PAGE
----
For a nice view of the Claims Rule, you can just plot it against the recessions. For good order, the Claims Rule is:

4-week moving average of Initial Claims minus 12-month MIN(Initial Claims)

divided by

12-month MIN(Initial Claims)

Or in plain English: The current run rate vs. the 1-year low.

The Claims Rule (recession predictor) vs. US recessions

At the moment, the signal in Q2 2023 looks like a false positive similar to the one before the 1995 soft landing. That said, as much as the recession forecasting industry has been waiting for Godot, 2024 looks precarious to say the least as the financial conditions vise continues to tighten.


If you only read the emails and macro commentary from the last 24 hours you would think that bond yields are ripping to the moon after the Worst Bond Auction Ever®. In reality, the chart of the US 30-year yield looks like this:

US 30-year yield, hourly chart

So while the auction obviously shows us that the supply absorption story remains important, the strong signal from the Fed and US Treasury that took yields down here in the first place remains valid. Now they just need to pray for more soft economic data. CPI and Retail Sales next week.


John Williams (NY Fed) made a kind of humorous / glib speech yesterday and this excerpt got me thinking…

From the perspective of monetary policy, 1993 seems like a world away. Back then, the Fed’s balance sheet totaled about $400 billion. Now? It’s nearly $8 trillion.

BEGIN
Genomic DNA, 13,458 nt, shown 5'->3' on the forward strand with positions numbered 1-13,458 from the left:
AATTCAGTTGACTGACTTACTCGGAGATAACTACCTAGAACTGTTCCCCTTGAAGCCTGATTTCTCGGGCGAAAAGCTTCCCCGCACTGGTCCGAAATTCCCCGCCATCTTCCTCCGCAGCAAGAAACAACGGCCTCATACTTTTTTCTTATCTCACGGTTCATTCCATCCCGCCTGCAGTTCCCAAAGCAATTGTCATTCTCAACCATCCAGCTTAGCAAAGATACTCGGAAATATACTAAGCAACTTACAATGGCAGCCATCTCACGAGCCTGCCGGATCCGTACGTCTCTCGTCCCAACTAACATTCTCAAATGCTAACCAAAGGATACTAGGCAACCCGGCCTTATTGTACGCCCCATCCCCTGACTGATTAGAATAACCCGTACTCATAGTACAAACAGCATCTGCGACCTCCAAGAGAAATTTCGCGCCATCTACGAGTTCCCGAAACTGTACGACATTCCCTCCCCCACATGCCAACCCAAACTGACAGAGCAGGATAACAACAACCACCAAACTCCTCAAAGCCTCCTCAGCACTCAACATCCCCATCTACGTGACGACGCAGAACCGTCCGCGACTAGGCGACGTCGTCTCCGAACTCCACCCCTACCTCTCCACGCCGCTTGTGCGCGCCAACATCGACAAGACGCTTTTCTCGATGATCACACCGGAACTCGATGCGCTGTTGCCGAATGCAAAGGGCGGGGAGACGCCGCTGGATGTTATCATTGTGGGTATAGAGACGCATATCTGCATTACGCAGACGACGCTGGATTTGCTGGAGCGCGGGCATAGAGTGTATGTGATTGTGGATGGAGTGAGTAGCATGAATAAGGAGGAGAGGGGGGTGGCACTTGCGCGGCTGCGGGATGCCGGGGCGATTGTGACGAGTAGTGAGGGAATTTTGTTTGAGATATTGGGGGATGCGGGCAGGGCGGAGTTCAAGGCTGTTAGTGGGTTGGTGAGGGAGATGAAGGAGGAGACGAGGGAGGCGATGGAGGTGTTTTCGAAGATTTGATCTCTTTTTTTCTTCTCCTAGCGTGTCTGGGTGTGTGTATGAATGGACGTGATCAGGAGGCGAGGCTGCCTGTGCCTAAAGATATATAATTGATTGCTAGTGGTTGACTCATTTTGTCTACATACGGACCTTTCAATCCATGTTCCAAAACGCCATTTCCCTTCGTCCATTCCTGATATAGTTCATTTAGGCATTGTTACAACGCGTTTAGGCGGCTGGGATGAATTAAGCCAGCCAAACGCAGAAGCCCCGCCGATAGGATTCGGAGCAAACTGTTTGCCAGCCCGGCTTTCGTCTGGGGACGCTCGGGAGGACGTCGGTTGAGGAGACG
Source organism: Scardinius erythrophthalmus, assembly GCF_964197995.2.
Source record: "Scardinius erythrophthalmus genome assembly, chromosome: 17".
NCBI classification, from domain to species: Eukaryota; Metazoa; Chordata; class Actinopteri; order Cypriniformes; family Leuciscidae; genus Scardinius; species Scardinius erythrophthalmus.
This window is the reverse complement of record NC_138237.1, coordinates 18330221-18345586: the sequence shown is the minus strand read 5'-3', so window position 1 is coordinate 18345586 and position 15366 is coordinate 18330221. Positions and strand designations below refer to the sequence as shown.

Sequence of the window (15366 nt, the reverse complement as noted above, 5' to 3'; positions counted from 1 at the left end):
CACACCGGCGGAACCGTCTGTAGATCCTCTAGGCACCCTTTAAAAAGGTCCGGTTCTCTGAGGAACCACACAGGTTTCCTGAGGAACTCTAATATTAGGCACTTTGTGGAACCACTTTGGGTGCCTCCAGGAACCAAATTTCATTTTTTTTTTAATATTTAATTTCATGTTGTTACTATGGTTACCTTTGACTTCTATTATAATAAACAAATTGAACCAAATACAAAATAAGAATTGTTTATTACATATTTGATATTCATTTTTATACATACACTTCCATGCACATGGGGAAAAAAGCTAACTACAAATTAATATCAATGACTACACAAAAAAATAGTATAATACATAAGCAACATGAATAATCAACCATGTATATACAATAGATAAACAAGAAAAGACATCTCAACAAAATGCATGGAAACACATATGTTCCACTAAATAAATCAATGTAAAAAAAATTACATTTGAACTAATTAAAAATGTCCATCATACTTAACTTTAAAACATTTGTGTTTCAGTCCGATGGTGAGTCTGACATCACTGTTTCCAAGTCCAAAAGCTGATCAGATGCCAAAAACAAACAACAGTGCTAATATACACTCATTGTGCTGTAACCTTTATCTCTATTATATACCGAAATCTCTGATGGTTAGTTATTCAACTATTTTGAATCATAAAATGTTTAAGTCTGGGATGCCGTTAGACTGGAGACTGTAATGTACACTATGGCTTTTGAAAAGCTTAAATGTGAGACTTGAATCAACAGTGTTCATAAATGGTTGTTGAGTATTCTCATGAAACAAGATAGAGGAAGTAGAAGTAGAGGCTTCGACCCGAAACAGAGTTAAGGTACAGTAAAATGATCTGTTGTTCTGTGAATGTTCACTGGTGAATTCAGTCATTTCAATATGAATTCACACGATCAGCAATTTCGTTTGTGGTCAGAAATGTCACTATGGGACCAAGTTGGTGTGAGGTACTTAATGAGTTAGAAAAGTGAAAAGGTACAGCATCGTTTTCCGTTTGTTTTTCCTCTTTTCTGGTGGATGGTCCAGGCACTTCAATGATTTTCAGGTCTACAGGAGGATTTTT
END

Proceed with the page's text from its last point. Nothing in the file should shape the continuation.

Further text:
So many things we take for granted weren’t even a “thing” back then. There were no FOMC statements . . . no press conferences . . . no dot plots . . . no longer-run forecasts in the SEP . . . no policy rules, optimal control, or flexible inflation targeting. In fact, there was no inflation target at all!

There was no QE or QT, no LSAPs . . . no forward guidance, Odyssean or Delphic . . . no ZLB, ELB, or shadow rates . . . no ample or abundant reserves . . . no IORB, ON RRP, or SOFR . . . no DSGE, EDO, or SIGMA . . . no FRB/US model . . . and, most shocking of all, no r-star!

He closes the speech by saying there will be even more tools and information added to the toolkit in the future and this is unambiguously a good thing. Meanwhile, there were 18 public speeches by Fed officials this week. But it’s pretty well known that more information does not lead to better decisions. This paragraph from that Farnham Street link in the last sentence is perfect.